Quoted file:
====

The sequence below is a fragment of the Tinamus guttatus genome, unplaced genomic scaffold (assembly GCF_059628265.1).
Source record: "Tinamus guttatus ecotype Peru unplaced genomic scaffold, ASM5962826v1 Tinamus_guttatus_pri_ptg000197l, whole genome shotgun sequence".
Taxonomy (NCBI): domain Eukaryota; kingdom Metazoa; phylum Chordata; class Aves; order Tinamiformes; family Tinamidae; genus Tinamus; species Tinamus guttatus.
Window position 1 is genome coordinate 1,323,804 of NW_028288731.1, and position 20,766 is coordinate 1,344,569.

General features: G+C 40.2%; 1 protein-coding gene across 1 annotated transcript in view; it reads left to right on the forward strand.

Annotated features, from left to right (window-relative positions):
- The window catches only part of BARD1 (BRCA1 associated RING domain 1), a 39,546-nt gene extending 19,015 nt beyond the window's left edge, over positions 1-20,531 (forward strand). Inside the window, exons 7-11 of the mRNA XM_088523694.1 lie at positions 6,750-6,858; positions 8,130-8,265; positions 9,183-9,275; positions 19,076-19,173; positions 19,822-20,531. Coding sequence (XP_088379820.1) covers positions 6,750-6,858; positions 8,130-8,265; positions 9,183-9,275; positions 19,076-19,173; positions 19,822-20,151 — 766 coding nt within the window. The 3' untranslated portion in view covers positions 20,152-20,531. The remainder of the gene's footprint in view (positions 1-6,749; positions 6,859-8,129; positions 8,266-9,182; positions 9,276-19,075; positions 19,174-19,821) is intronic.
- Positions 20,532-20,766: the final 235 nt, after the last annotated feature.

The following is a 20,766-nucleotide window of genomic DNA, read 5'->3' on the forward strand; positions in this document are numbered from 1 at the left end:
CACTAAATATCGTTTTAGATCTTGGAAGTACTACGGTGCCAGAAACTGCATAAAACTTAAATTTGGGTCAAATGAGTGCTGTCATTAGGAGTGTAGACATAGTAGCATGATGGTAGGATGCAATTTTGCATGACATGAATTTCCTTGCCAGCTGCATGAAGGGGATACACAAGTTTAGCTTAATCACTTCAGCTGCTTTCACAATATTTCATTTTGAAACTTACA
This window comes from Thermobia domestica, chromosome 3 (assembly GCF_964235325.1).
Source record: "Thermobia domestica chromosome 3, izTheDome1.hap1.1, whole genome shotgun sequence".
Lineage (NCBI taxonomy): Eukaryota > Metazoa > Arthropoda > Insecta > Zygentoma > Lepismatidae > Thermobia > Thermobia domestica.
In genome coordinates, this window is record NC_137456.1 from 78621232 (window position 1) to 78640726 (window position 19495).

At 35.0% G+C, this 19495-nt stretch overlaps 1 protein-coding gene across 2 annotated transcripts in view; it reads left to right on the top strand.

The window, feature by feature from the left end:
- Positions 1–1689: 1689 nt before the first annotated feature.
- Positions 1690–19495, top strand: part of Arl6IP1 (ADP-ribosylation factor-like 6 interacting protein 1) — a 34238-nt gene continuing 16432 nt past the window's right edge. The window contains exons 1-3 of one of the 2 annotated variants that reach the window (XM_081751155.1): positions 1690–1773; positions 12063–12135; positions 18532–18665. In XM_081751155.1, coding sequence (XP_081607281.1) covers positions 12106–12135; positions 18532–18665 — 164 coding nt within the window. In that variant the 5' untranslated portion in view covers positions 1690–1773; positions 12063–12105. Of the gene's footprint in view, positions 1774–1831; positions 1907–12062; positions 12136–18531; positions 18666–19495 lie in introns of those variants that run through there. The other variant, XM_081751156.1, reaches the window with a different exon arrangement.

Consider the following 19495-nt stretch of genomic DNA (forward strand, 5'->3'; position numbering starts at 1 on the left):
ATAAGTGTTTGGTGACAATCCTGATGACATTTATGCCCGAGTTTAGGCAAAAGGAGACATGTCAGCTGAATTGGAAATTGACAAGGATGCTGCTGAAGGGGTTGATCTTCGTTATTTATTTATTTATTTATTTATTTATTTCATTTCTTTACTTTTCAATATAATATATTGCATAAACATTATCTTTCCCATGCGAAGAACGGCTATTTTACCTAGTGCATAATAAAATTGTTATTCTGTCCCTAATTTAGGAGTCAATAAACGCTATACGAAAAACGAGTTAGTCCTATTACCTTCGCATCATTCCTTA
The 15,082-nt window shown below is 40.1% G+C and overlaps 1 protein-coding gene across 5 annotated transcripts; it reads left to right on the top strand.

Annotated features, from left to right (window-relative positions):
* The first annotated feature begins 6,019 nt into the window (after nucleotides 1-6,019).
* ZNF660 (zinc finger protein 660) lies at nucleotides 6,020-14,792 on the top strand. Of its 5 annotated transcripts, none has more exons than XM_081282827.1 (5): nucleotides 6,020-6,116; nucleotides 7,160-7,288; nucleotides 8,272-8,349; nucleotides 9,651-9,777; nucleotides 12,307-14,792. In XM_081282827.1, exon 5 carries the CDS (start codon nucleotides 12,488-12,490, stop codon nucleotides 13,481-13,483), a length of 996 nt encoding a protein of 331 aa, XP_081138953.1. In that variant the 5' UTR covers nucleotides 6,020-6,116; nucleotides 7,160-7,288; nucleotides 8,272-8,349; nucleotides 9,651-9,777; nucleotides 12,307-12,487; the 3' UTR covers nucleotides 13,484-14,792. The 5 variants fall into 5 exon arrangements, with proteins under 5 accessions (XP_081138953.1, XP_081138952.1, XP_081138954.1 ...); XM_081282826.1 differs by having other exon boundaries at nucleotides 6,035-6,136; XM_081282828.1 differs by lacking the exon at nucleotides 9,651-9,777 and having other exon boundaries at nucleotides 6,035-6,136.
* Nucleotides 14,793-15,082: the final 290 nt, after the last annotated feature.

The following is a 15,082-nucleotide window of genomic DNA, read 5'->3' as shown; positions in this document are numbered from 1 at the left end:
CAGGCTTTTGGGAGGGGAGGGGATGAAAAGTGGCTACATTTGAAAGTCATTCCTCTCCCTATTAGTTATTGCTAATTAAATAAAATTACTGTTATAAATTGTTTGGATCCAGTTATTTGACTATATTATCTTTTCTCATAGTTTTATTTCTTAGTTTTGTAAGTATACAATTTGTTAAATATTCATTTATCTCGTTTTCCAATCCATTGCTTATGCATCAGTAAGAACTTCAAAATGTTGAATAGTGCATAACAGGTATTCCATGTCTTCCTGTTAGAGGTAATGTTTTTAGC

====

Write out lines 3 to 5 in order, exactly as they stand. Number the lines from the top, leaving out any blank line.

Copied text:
Taxonomy (NCBI): domain Eukaryota; kingdom Metazoa; phylum Chordata; class Aves; order Tinamiformes; family Tinamidae; genus Tinamus; species Tinamus guttatus.
Window position 1 is genome coordinate 1,323,804 of NW_028288731.1, and position 20,766 is coordinate 1,344,569.

General features: G+C 40.2%; 1 protein-coding gene across 1 annotated transcript in view; it reads left to right on the forward strand.